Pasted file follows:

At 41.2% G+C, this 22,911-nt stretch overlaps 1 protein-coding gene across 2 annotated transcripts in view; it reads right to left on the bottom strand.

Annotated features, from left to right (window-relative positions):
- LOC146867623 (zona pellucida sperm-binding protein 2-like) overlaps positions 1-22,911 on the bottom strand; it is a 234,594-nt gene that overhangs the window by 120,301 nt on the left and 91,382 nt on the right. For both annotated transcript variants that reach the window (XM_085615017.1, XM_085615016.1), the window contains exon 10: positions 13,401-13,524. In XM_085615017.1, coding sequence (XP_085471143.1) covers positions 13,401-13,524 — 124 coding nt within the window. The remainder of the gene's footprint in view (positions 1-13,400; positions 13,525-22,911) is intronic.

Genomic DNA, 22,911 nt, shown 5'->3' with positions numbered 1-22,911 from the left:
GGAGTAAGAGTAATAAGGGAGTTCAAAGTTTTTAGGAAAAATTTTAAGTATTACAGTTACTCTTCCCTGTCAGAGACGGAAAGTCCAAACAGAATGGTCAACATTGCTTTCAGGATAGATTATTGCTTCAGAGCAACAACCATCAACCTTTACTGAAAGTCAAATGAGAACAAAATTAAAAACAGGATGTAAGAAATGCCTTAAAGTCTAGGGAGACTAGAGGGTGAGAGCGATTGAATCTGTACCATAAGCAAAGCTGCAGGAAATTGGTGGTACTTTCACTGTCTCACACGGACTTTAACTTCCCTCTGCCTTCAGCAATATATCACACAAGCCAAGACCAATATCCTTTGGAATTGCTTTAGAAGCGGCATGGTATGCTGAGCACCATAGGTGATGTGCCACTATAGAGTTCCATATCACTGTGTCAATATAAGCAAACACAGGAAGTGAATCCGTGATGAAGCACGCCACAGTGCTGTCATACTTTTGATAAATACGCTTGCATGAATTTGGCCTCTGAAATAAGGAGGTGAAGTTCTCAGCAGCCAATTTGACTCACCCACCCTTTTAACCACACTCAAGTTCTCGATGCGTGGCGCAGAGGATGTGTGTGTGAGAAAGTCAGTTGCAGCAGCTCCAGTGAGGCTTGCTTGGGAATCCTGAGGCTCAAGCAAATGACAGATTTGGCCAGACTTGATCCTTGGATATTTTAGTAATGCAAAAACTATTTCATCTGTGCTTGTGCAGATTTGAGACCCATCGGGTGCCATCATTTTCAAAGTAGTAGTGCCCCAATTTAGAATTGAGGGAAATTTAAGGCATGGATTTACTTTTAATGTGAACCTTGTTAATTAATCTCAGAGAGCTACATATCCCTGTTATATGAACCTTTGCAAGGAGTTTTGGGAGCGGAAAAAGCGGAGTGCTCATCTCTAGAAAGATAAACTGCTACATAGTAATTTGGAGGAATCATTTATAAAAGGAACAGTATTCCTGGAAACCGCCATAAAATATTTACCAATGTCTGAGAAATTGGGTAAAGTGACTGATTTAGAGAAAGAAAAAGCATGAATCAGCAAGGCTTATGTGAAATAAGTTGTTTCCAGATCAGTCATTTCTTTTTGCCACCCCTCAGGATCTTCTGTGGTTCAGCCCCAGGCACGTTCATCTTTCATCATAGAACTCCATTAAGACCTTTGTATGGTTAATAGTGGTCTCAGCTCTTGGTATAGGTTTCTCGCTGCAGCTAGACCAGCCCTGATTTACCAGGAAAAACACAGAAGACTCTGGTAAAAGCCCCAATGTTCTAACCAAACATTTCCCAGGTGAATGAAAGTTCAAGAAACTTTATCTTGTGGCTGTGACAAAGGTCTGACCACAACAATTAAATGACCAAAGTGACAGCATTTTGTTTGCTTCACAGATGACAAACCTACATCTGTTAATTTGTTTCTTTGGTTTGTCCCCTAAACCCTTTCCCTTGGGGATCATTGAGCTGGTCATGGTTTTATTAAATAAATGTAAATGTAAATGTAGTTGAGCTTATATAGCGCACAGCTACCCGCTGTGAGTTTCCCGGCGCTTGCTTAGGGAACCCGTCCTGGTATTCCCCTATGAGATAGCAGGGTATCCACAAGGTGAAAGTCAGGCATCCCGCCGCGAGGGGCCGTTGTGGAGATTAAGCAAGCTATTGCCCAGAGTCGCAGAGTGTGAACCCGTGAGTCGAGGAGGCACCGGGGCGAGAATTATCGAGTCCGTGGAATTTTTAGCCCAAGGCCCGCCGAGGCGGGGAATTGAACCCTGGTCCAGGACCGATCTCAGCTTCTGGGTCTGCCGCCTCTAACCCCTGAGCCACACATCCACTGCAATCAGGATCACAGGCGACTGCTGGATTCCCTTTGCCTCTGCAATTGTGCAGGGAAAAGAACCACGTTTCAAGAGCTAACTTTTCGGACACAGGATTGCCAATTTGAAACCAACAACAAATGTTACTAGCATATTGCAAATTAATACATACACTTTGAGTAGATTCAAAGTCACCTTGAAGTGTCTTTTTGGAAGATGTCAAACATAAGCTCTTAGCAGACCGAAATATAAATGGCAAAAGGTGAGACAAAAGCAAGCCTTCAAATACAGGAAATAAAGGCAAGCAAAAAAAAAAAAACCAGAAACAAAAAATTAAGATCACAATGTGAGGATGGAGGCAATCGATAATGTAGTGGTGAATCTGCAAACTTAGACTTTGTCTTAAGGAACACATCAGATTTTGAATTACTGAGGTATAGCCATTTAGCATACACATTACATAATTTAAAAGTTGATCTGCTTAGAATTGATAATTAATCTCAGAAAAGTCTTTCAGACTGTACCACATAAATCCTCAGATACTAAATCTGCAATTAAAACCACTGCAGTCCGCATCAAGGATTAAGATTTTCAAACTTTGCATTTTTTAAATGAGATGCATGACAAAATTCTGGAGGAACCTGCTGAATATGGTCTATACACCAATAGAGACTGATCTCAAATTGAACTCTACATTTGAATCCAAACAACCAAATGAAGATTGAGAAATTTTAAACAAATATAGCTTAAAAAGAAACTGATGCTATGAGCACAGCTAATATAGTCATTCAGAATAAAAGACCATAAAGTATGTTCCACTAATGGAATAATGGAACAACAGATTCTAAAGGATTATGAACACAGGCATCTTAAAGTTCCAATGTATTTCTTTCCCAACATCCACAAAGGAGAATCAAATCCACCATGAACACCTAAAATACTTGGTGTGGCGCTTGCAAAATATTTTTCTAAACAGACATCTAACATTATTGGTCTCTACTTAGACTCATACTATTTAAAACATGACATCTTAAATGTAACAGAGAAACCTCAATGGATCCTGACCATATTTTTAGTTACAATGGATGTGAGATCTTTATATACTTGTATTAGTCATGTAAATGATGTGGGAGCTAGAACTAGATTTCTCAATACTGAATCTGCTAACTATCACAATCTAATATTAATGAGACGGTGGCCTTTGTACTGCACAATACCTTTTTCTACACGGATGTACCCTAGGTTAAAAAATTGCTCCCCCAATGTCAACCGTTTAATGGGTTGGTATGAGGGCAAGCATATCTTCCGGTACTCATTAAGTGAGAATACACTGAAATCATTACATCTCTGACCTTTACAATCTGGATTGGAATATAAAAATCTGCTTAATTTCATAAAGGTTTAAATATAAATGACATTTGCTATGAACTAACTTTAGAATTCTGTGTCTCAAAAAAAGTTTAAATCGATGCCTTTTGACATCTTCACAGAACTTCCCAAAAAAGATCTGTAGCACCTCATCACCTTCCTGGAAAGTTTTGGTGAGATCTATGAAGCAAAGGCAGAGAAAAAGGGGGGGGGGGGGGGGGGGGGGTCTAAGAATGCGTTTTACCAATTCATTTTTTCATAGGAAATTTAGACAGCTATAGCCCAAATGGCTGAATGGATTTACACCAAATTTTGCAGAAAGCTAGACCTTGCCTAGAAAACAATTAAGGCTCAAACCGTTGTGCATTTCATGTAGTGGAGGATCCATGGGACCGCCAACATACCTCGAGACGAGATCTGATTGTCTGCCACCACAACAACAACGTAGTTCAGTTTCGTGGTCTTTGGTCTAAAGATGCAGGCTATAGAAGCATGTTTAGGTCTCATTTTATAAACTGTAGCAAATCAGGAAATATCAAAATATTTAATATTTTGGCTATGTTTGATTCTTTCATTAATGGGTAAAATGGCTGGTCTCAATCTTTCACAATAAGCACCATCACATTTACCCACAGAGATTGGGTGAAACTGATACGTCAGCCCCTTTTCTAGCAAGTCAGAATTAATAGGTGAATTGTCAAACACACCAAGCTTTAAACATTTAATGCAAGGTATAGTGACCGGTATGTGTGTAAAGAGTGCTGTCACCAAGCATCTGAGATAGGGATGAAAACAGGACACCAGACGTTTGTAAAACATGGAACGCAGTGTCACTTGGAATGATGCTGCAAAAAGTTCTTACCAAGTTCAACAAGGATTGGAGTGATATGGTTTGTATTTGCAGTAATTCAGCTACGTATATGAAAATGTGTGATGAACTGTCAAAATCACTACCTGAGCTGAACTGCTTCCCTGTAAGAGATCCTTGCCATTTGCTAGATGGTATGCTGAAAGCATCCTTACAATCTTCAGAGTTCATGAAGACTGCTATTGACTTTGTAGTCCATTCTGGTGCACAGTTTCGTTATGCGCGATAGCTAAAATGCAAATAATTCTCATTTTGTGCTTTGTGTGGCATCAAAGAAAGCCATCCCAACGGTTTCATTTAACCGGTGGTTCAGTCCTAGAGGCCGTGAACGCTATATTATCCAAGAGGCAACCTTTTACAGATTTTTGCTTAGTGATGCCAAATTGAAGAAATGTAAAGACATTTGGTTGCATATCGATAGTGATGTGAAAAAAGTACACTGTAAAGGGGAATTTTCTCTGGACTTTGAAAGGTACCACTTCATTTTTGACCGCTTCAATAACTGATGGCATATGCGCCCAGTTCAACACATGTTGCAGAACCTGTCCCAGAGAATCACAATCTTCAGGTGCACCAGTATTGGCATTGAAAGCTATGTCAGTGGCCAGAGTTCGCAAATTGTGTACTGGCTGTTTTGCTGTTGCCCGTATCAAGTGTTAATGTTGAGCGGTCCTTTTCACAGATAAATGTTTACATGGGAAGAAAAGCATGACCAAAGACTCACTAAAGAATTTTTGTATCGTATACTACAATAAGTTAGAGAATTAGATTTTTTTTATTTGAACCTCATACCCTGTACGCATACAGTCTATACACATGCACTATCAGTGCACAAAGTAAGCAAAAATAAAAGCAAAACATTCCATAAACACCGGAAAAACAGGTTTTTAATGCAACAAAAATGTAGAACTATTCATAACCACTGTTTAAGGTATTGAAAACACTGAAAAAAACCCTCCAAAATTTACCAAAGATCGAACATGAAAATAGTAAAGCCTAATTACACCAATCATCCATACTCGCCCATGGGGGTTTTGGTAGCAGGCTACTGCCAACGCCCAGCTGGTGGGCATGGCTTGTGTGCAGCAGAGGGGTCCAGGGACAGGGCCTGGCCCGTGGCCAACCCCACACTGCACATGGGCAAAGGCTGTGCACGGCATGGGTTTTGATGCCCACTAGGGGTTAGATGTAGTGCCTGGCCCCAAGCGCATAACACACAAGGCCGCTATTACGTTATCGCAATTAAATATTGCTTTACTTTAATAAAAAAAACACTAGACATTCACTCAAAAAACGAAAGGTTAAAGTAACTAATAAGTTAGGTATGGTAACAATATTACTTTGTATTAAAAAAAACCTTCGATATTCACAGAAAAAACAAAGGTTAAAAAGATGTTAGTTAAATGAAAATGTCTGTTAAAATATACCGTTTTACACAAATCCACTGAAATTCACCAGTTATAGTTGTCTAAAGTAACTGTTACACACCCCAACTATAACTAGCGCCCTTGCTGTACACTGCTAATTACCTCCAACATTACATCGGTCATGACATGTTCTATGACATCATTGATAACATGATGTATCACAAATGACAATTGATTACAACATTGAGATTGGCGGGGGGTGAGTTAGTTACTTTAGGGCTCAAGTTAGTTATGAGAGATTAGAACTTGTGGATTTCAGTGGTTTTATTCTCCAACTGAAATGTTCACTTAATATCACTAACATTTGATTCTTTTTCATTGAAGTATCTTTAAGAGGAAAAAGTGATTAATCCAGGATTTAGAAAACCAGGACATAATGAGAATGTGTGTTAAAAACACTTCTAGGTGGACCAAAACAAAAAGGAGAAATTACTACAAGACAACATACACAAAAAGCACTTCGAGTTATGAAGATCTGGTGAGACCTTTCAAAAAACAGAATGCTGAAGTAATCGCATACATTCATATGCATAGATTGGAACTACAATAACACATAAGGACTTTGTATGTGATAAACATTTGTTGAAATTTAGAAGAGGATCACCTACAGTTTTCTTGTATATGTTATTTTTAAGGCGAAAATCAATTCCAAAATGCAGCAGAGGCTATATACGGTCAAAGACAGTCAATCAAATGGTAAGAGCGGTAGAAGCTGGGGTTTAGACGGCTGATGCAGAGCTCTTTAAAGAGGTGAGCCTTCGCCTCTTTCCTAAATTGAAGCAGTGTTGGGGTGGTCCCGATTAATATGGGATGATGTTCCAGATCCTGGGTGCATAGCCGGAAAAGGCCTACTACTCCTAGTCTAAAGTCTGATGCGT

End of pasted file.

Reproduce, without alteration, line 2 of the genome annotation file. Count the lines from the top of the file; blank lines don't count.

Annotated features, from left to right (window-relative positions):